A pal of mine has a small slit in his neck, maybe 1 or 2 millimeters wide. It's always been there, he says, and occasionally embarrasses him by exuding a little gooey fluid. Someone once told him it was a gill (which would be appropriate enough, he says, since he was born under the sign of Pisces--and it might explain why his daughter has a passion for marine biology).
A gill? Can it truly be so? To find out, I called some anatomy experts--Dr. Michael Fishbein (chief of autopsy pathology at UCLA) and Ronald Bergman, emeritus professor of anatomy at the University of Iowa.
For the Record
Los Angeles Times Monday August 6, 2001 Home Edition Health Part S Page 3 View Desk 1 inches; 34 words Type of Material: Correction
Booster Shots--A story in the July 30 Health section included an Internet address that was shown incorrectly as all lowercase letters. The correct address is http://www.vh.org/Providers/Textbooks/AnatomicVariants/AnatomyHP.html.
My pal, it turns out, has something called a branchial cleft cyst or sinus. And it is gill-related. No, he couldn't breathe under water with it. But, in a fish, that same structure would end up as a gill slit.
From further reading we gather that all of us, as embryos, had these little clefts or indentations: four, in a row, on each side of our developing heads. Early in development, they usually disappear--all but one pair, which end up as our ear canals.
And guess what? Depending on where the opening is on the neck, it's possible to figure out which one of the clefts didn't close. I can't wait to see my pal again and investigate.
Having gill-like slits is the tip of the iceberg when it comes to human variation, we learn. None of us is alike inside our bodies, which should come as no surprise, since people are plenty different on the outside. Why should variability, like beauty, be only skin deep?
Yet most anatomy textbooks don't discuss this kind of variation, leading to many a shout of "Hey, come check this out!" in medical school dissecting rooms, says Bergman, who's been compiling a compendium of these differences for decades. (Read about it in Bergman and colleagues' online book, at http://www.vh.org/providers/textbooks/anatomicvariants/anatomyhp.html.)
Most variabilities don't do us any harm--except, perhaps, when we're under the surgeon's knife and a vein or artery or muscle is in an odd place. Then being different can be serious.
For instance, says Bergman, more than 10% of us lack a little muscle in the wrist called the palmaris longus, and once in a while a surgeon trying to remove it will end up removing an important hand nerve instead.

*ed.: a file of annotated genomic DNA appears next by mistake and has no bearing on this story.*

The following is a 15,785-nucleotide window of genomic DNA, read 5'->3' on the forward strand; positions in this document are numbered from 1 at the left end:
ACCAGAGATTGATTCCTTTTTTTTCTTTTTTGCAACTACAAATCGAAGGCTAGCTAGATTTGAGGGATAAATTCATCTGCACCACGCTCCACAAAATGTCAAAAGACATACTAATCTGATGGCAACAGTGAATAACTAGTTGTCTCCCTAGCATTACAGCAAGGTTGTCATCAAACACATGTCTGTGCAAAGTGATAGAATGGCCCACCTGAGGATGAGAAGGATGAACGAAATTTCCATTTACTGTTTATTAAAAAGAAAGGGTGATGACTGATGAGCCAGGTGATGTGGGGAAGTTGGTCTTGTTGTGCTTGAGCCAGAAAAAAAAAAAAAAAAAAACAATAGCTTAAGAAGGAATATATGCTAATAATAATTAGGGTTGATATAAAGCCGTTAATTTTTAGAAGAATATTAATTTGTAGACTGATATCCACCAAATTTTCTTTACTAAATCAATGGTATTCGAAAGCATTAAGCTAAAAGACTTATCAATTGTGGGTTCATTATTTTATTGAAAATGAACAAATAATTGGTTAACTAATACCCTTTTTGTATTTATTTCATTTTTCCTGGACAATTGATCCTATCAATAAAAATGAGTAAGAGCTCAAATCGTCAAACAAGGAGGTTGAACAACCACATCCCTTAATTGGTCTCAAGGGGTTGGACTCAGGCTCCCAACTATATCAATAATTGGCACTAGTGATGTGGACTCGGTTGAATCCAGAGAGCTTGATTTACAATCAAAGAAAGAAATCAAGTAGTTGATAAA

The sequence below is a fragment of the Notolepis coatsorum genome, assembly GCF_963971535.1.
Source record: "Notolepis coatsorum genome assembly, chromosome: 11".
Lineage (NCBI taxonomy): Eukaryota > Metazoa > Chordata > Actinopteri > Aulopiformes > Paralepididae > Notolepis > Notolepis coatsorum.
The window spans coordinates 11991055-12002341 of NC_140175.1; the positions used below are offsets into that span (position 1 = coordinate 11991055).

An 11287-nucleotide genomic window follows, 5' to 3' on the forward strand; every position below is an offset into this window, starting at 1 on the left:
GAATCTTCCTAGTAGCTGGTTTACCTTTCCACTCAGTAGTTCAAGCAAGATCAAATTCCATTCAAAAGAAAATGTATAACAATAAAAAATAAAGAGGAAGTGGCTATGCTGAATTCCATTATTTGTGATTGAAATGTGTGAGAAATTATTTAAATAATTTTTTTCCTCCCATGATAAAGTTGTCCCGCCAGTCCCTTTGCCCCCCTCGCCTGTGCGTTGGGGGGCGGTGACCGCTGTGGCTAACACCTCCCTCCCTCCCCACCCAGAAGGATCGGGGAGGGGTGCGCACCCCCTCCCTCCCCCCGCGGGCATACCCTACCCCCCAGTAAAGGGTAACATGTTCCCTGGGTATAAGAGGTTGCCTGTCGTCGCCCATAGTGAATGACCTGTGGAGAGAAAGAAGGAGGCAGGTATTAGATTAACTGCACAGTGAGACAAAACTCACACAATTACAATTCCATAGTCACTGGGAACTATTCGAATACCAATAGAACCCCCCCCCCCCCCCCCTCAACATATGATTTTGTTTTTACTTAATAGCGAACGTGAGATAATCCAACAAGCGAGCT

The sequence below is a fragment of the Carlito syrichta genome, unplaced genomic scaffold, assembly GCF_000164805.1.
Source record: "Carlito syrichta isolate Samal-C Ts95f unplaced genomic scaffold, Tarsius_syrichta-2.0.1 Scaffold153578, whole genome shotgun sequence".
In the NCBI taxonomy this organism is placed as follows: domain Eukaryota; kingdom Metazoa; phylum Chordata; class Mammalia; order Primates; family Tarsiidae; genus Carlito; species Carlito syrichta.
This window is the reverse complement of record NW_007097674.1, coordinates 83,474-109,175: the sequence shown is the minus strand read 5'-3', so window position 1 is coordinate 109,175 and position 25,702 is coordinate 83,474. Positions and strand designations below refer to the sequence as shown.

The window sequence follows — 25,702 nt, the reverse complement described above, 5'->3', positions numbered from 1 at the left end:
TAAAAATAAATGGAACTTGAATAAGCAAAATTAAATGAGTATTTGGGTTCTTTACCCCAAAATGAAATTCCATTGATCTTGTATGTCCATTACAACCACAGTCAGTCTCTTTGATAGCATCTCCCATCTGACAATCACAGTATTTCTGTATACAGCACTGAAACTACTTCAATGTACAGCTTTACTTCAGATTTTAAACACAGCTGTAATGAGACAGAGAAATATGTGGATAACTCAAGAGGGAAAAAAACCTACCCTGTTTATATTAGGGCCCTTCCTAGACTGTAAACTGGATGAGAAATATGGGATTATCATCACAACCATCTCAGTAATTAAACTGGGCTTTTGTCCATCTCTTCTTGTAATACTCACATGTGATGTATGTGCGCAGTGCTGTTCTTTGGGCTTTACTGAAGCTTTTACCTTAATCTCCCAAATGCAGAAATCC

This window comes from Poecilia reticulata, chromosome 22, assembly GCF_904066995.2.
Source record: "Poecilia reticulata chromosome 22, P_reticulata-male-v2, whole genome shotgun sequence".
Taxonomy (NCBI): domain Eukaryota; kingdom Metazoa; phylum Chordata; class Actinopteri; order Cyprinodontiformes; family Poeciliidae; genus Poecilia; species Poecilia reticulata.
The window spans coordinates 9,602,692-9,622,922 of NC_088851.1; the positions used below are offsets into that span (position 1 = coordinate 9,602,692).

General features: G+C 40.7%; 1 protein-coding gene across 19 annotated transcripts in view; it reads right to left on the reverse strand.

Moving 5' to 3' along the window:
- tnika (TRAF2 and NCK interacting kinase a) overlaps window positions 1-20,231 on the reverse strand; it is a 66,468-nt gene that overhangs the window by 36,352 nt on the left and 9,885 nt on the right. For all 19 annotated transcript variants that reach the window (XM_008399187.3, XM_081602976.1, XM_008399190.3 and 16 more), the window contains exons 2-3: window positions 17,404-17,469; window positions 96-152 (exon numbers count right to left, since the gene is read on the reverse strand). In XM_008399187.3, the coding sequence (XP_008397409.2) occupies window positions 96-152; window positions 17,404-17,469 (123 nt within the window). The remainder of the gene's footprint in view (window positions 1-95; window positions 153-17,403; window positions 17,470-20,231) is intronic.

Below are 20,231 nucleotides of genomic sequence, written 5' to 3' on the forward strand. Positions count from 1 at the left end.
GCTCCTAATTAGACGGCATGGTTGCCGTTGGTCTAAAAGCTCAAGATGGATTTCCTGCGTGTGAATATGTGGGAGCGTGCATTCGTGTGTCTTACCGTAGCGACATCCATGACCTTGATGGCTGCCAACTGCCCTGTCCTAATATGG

Another tricky place is the liver, says Fishbein: The bile ducts can come out of it--or arteries branch toward it--in quite different places, sometimes leading to accidents during surgery.
Here are some of the other ways we can differ from each other:
* Some of us are born with little tails or extra nipples. It's true.
* Some of us have something called "situs inversus"--kind of back-to-front bodies. Heart and stomach can be on the right instead of left; the appendix and liver on the left instead of right, etc. (This is one reason why it's important doctors label an X-ray with "L" or "R" so they don't inadvertently flip it back-to-front, says Fishbein.)
* Some of us are born with just one kidney--or a big horseshoe-shaped kidney instead of two separate ones.
* Some people have little extra lungs, spleens, livers and pancreases or extra lobes on those organs. The organs can be in surprising locations as well.
Veins, Bergman reckons, are the most variable of our inner body parts. Skeletons are mighty variable too. Knee bones can be of different sizes, in different positions or just plain absent. The first lumbar vertebra can have a small, rudimentary rib attached to it--in as many as 8.8% of people, according to one old study on 559 skeletons.
In the foot alone folks may have various extra or different-shaped bones, forked big toes, forked little toes, or even seven or eight toes. "Six fingers," says Bergman, "are not uncommon."
His Web site has a picture of a scary old device his book terms a "sixth-finger-nipper"--used by a 16th century surgeon to snip off the offending extra digit.
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